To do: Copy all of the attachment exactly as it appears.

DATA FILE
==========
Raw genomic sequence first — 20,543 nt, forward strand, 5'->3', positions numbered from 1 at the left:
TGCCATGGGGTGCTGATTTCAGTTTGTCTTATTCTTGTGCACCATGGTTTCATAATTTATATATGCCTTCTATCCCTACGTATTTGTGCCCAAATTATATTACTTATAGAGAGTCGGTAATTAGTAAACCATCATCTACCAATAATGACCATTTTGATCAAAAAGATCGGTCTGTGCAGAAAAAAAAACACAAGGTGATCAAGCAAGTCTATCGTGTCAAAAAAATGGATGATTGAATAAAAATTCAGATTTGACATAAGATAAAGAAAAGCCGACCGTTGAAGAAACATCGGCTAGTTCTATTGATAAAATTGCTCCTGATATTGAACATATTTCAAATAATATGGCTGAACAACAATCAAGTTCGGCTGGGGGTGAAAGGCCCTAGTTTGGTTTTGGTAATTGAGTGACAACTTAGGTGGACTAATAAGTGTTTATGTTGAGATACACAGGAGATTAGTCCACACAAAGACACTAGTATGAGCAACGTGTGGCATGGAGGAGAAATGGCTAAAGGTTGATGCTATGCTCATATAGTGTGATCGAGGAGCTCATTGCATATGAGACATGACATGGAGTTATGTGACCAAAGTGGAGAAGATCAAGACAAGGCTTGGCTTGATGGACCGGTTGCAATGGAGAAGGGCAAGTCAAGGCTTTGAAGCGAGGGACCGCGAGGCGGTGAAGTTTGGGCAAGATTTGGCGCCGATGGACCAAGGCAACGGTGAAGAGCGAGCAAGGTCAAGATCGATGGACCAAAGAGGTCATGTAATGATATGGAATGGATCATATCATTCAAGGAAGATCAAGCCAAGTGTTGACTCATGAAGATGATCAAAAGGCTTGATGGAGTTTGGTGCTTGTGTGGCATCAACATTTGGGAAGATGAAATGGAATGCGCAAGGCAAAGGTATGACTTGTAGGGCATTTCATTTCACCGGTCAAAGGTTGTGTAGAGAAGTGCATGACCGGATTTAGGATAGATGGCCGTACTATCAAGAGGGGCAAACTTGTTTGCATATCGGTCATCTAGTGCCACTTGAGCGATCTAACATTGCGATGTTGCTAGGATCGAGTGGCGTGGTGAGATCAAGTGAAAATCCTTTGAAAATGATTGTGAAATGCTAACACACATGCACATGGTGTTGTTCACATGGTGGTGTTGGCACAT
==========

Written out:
Raw genomic sequence first — 20,543 nt, forward strand, 5'->3', positions numbered from 1 at the left:
TGCCATGGGGTGCTGATTTCAGTTTGTCTTATTCTTGTGCACCATGGTTTCATAATTTATATATGCCTTCTATCCCTACGTATTTGTGCCCAAATTATATTACTTATAGAGAGTCGGTAATTAGTAAACCATCATCTACCAATAATGACCATTTTGATCAAAAAGATCGGTCTGTGCAGAAAAAAAAACACAAGGTGATCAAGCAAGTCTATCGTGTCAAAAAAATGGATGATTGAATAAAAATTCAGATTTGACATAAGATAAAGAAAAGCCGACCGTTGAAGAAACATCGGCTAGTTCTATTGATAAAATTGCTCCTGATATTGAACATATTTCAAATAATATGGCTGAACAACAATCAAGTTCGGCTGGGGGTGAAAGGCCCTAGTTTGGTTTTGGTAATTGAGTGACAACTTAGGTGGACTAATAAGTGTTTATGTTGAGATACACAGGAGATTAGTCCACACAAAGACACTAGTATGAGCAACGTGTGGCATGGAGGAGAAATGGCTAAAGGTTGATGCTATGCTCATATAGTGTGATCGAGGAGCTCATTGCATATGAGACATGACATGGAGTTATGTGACCAAAGTGGAGAAGATCAAGACAAGGCTTGGCTTGATGGACCGGTTGCAATGGAGAAGGGCAAGTCAAGGCTTTGAAGCGAGGGACCGCGAGGCGGTGAAGTTTGGGCAAGATTTGGCGCCGATGGACCAAGGCAACGGTGAAGAGCGAGCAAGGTCAAGATCGATGGACCAAAGAGGTCATGTAATGATATGGAATGGATCATATCATTCAAGGAAGATCAAGCCAAGTGTTGACTCATGAAGATGATCAAAAGGCTTGATGGAGTTTGGTGCTTGTGTGGCATCAACATTTGGGAAGATGAAATGGAATGCGCAAGGCAAAGGTATGACTTGTAGGGCATTTCATTTCACCGGTCAAAGGTTGTGTAGAGAAGTGCATGACCGGATTTAGGATAGATGGCCGTACTATCAAGAGGGGCAAACTTGTTTGCATATCGGTCATCTAGTGCCACTTGAGCGATCTAACATTGCGATGTTGCTAGGATCGAGTGGCGTGGTGAGATCAAGTGAAAATCCTTTGAAAATGATTGTGAAATGCTAACACACATGCACATGGTGTTGTTCACATGGTGGTGTTGGCACAT